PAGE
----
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Wednesday, 27 November 2013 01:00

'Kill Your Darlings' is unconvincing look at poets' pasts + Video

'Kill Your Darlings' is unconvincing look at poets' pasts http://www.sonyclassics.com/killyourdarlings
Written by Martha K. Baker
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  • Director: John Krokidas
  • Dates: Opens Nov. 27, 2013

"Kill Your Darlings" tries very hard to reveal a barely known fact in the lives and death of the Beat poets -- as if their lives have not been done to death already. It's hard to fathom why anyone would care about these undergrown boys. But for the chapter their lives tell of America's fairly recent gay history, their journeys are so ego-centric as to be, at least, exclusionary and, at most, dull.

The title refers to a basic rule of writing: if you love it, lose it. But it also refers to a death in this family of young Harvard eds (well, they weren't co-eds because females were allowed only in Harvard's sister school, Barnard). This live poets' society consists of Allen Ginsburg, William S. Burroughs (local boy, made bad), and Jack Kerouac, plus lesser lights of lit: Lucien Carr and David Kammerer.

Ginsburg, skinny and curly-haired, serves the group more as sidekick. In poetry class, he continues discussions about poetry and prosody -- assonance, trope, rhyme, etc. -- that he had with his poet father. At first, Ginsburg witnesses his fellows taking drugs, cheating on girlfriends or flirting with boyfriends as he, himself, is trying to figure out what to do with his desires for their comely selves in a time when jail was a real threat to homosexuals. In many ways non-poetic, Ginsburg is a naive virgin, and "Kill Your Darlings" is as much about his awakening as it is about Lucien Carr's crime.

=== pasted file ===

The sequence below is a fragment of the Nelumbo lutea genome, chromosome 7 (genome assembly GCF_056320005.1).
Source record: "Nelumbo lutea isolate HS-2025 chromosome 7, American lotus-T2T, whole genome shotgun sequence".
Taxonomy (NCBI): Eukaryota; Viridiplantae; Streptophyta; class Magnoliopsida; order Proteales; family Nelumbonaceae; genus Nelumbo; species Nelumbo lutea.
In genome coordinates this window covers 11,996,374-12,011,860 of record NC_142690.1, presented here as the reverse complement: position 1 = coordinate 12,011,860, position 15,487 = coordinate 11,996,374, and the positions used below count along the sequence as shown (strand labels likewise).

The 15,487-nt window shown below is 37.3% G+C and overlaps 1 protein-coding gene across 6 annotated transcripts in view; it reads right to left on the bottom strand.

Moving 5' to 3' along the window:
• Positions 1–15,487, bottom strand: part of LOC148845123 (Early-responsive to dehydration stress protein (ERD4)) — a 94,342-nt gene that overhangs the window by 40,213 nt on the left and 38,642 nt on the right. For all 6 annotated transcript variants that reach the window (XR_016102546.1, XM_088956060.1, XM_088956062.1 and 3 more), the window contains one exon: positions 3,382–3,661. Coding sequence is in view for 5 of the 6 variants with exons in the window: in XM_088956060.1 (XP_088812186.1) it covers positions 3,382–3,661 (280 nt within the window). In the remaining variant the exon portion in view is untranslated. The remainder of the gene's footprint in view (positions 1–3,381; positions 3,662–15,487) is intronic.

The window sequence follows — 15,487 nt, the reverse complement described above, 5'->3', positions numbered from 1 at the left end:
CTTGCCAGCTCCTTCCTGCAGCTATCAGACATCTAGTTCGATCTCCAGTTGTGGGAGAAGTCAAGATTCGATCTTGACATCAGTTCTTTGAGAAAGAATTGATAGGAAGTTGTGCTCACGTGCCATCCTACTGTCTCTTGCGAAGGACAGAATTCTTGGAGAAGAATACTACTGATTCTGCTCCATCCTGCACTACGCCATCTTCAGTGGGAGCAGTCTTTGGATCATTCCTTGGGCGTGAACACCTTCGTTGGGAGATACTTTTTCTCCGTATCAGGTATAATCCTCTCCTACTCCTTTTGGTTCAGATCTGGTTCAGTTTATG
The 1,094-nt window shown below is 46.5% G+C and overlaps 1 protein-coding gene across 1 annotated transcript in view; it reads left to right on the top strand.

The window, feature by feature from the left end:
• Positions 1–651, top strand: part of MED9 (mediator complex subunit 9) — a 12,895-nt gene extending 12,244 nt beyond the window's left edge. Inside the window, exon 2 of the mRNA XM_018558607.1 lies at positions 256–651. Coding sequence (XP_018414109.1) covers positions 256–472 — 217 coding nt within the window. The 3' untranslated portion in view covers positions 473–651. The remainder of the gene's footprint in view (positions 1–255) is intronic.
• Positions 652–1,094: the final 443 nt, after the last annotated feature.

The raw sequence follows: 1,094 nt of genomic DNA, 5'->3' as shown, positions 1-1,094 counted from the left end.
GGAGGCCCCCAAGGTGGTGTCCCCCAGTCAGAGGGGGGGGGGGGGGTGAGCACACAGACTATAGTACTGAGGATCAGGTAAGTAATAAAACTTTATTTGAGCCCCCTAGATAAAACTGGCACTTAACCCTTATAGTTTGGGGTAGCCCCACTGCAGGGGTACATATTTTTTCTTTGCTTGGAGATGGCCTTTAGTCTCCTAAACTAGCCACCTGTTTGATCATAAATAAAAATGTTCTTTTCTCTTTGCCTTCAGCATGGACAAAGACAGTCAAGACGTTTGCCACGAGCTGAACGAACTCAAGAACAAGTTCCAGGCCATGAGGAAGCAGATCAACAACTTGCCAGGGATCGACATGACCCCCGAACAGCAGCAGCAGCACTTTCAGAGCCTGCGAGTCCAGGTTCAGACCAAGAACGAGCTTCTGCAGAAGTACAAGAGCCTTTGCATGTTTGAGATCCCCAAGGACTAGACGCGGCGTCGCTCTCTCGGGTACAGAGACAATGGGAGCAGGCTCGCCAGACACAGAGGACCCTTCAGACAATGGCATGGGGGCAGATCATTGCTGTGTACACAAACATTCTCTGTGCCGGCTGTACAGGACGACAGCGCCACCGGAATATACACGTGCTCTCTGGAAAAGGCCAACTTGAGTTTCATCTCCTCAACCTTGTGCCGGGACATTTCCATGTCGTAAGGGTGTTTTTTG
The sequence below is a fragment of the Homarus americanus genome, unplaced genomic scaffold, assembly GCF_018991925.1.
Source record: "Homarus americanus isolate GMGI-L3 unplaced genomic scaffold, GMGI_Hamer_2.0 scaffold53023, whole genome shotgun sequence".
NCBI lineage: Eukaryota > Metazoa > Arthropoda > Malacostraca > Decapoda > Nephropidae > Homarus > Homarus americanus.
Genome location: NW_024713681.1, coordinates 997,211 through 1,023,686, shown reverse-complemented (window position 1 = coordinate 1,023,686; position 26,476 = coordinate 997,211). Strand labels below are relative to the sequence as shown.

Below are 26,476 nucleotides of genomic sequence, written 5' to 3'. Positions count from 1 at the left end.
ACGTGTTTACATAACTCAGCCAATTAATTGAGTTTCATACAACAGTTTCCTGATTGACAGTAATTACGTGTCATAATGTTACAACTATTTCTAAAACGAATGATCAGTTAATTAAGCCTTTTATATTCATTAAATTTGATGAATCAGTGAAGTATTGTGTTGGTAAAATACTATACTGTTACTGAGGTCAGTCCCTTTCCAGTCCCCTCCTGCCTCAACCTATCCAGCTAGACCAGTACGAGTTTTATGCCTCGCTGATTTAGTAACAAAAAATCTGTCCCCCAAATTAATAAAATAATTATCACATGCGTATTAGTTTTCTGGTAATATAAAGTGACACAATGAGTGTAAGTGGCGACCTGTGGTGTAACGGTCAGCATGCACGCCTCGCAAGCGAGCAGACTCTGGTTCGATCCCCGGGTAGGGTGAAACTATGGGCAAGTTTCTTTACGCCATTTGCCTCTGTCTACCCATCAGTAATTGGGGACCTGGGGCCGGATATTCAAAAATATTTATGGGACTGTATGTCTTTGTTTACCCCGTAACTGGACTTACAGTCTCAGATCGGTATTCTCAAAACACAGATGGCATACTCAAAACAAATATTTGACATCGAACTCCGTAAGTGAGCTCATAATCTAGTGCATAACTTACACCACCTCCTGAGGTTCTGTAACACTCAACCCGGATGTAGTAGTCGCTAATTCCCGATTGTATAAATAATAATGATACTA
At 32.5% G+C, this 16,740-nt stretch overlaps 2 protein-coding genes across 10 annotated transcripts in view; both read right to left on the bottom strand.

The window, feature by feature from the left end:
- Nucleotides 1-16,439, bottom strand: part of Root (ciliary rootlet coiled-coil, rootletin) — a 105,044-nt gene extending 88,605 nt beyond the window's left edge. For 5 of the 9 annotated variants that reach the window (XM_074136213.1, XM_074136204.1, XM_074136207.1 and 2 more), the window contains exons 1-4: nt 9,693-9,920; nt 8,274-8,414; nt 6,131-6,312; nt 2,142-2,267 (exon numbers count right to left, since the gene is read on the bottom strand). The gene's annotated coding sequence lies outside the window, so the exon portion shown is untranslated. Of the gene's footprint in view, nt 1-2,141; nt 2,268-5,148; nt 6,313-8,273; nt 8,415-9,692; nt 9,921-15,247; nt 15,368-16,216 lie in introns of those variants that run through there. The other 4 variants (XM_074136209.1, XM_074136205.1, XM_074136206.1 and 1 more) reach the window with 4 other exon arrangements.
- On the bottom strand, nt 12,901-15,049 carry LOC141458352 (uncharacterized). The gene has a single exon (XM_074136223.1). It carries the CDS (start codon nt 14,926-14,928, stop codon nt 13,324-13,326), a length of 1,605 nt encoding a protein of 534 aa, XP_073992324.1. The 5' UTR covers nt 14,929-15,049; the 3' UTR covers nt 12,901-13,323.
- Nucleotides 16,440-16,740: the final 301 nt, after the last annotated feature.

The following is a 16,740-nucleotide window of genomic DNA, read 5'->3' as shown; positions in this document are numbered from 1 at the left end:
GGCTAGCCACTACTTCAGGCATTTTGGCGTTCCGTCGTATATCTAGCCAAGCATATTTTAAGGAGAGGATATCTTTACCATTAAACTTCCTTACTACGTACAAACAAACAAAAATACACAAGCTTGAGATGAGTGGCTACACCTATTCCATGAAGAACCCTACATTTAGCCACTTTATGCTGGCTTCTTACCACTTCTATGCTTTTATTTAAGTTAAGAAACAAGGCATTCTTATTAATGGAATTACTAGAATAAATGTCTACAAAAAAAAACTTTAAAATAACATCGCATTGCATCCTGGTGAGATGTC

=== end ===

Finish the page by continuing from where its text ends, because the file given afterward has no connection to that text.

But to make a film with the sidekick as the hero is always dicey. John Krokidas directed the film and co-wrote it with Austin Bunn. Krokidas' sincere work sincere includes lots of close-ups of light reflected off rimless glasses and Vitalis, of wet, red lips and of hairy bellies in bed. Maybe the camera zooms in so often because 2013 demands intimacy that the 1940s could not.

As Ginsburg, Daniel Radcliffe does his best to see into the youthful days of the poet, to draw Ginsburg's lines with a firmer pressure. Dane DeHaan tries to make Carr a troubled soul without much of a soul. But the rest of the cast poses: here is Ben Foster as the natty Burroughs in a bathtub, his nose roped to nitrous oxide; here is Michael C. Hall, portraying Kammerer, softer in face and form than Hall's Dexter. Here is Jack Huston, looking vaguely like Henry Fonda but with generations of Hustons in his family tree as he portrays Jack Kerouac. Women are negligible to these men, so Elizabeth Olsen as Kerouac's girlfriend and Jennifer Jason Leigh as Ginsburg's mother are wispy, too. David Cross does well as Ginsburg senior, and John Collum is a steady poetry prof.

Too often, "Kill Your Darlings" lies dead on the screen, providing a bit of history -- poetical, criminal, and sexual.

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